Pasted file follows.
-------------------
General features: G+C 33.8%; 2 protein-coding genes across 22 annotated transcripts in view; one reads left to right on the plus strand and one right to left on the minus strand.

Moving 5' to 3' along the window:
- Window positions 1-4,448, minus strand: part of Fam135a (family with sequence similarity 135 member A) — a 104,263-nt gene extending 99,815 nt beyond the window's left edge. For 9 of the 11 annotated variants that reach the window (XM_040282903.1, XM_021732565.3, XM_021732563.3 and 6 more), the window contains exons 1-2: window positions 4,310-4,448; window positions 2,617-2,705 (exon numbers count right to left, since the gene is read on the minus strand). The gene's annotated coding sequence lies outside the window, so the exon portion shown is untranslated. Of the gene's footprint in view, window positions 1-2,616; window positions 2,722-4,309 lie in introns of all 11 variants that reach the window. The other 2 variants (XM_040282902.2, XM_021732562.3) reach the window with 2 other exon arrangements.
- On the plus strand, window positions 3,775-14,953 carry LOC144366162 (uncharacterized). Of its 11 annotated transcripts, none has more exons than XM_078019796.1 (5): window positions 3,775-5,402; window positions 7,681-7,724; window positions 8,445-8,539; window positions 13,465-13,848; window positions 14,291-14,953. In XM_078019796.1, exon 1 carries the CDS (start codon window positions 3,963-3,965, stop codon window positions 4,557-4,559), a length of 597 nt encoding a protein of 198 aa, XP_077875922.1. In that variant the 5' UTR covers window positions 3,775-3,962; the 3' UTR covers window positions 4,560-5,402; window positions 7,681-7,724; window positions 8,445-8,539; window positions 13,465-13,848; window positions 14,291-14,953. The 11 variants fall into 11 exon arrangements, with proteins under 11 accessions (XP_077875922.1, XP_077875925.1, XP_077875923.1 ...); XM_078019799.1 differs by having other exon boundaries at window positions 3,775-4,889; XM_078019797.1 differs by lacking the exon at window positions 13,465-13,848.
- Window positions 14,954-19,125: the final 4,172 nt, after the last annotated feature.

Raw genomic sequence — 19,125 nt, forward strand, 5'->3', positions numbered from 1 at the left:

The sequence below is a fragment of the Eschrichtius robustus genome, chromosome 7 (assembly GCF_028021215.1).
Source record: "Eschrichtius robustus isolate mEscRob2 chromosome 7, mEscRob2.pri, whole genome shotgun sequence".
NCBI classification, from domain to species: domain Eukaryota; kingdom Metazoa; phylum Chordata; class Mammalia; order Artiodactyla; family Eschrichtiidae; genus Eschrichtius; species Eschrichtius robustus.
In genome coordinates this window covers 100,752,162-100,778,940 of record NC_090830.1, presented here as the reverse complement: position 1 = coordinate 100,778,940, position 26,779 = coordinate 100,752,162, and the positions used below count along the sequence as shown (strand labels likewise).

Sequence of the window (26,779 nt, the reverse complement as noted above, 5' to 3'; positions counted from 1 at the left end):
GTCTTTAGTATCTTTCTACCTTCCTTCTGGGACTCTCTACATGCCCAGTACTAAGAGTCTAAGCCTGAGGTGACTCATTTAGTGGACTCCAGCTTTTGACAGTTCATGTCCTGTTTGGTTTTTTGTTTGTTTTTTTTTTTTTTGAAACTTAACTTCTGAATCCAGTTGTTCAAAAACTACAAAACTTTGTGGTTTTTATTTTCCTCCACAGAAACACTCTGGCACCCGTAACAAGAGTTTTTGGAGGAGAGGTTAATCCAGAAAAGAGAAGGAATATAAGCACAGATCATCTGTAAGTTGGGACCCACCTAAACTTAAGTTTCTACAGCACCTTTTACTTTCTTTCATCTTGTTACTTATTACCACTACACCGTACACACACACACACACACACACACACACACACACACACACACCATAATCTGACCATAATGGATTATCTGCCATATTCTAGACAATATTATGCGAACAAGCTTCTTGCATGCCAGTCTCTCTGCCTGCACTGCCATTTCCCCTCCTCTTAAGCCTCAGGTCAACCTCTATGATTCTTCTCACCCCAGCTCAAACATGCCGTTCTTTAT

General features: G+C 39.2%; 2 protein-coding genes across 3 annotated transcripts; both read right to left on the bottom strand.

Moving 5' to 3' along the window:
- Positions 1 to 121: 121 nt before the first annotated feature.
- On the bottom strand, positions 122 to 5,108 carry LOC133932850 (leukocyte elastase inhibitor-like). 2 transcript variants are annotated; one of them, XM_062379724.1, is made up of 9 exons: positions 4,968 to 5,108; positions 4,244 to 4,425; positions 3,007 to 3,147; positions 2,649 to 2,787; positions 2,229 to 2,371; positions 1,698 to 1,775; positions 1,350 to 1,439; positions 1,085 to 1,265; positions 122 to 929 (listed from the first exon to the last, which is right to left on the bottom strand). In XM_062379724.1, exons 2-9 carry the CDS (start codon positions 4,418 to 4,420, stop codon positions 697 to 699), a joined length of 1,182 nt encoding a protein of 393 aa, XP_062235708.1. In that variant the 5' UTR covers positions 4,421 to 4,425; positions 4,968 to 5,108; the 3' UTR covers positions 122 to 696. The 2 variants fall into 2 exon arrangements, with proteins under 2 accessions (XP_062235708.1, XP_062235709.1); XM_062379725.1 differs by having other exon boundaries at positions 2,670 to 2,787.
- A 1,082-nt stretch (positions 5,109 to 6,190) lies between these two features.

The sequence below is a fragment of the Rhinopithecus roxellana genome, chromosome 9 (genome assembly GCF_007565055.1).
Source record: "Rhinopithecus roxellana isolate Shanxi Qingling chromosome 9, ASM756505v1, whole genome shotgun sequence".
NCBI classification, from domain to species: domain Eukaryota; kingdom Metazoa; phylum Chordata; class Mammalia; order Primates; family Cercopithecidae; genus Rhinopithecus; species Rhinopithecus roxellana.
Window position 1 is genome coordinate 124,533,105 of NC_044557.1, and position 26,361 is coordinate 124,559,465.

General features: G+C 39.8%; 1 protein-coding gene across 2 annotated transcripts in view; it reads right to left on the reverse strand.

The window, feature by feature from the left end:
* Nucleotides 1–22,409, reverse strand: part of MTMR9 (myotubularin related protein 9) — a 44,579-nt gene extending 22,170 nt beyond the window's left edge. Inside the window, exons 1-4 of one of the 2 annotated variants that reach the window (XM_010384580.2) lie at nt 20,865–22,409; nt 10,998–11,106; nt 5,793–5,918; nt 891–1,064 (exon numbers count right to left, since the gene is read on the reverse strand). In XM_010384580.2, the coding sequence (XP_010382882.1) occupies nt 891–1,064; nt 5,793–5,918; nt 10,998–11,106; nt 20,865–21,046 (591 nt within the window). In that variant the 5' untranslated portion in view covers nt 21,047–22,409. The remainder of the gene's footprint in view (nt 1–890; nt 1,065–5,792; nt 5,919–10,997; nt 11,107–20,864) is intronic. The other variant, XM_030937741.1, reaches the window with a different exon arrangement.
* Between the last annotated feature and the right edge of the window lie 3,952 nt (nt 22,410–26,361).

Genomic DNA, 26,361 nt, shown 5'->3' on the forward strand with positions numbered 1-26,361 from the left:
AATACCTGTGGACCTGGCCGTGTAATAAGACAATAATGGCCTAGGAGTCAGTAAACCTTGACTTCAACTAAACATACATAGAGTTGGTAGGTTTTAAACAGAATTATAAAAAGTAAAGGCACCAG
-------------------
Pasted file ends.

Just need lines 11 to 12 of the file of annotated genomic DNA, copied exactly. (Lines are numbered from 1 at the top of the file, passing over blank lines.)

Sequence of the window (26,779 nt, the reverse complement as noted above, 5' to 3'; positions counted from 1 at the left end):
GTCTTTAGTATCTTTCTACCTTCCTTCTGGGACTCTCTACATGCCCAGTACTAAGAGTCTAAGCCTGAGGTGACTCATTTAGTGGACTCCAGCTTTTGACAGTTCATGTCCTGTTTGGTTTTTTGTTTGTTTTTTTTTTTTTTGAAACTTAACTTCTGAATCCAGTTGTTCAAAAACTACAAAACTTTGTGGTTTTTATTTTCCTCCACAGAAACACTCTGGCACCCGTAACAAGAGTTTTTGGAGGAGAGGTTAATCCAGAAAAGAGAAGGAATATAAGCACAGATCATCTGTAAGTTGGGACCCACCTAAACTTAAGTTTCTACAGCACCTTTTACTTTCTTTCATCTTGTTACTTATTACCACTACACCGTACACACACACACACACACACACACACACACACACACACACACCATAATCTGACCATAATGGATTATCTGCCATATTCTAGACAATATTATGCGAACAAGCTTCTTGCATGCCAGTCTCTCTGCCTGCACTGCCATTTCCCCTCCTCTTAAGCCTCAGGTCAACCTCTATGATTCTTCTCACCCCAGCTCAAACATGCCGTTCTTTAT